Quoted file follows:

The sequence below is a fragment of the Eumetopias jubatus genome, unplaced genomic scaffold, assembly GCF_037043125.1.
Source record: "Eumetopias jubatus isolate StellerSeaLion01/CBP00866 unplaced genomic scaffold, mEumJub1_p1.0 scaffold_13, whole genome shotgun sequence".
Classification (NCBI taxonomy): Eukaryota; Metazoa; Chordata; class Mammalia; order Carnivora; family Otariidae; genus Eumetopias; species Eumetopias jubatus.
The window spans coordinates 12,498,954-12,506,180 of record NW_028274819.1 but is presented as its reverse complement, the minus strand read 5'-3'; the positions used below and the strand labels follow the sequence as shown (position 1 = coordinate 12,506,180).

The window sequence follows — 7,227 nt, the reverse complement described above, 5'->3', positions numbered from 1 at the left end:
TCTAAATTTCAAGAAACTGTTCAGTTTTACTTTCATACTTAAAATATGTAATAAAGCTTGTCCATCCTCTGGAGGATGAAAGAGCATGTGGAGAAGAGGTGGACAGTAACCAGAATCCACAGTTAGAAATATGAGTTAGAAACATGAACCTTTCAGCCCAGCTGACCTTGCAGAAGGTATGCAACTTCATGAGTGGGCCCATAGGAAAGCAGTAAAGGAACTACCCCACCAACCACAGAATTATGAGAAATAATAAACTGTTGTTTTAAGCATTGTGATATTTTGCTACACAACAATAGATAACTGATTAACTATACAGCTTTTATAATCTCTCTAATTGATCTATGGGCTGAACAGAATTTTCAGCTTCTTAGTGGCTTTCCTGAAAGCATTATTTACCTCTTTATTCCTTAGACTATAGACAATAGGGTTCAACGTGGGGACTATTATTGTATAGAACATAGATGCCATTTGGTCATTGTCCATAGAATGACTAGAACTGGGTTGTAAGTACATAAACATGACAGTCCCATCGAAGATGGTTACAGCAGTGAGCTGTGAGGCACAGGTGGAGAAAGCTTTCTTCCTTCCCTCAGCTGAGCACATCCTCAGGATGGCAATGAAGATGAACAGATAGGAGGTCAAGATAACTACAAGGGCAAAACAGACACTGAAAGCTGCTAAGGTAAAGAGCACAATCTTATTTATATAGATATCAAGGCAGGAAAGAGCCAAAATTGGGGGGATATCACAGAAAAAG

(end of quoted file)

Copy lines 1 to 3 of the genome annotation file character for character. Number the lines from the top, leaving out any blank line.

The sequence below is a fragment of the Eumetopias jubatus genome, unplaced genomic scaffold, assembly GCF_037043125.1.
Source record: "Eumetopias jubatus isolate StellerSeaLion01/CBP00866 unplaced genomic scaffold, mEumJub1_p1.0 scaffold_13, whole genome shotgun sequence".
Classification (NCBI taxonomy): Eukaryota; Metazoa; Chordata; class Mammalia; order Carnivora; family Otariidae; genus Eumetopias; species Eumetopias jubatus.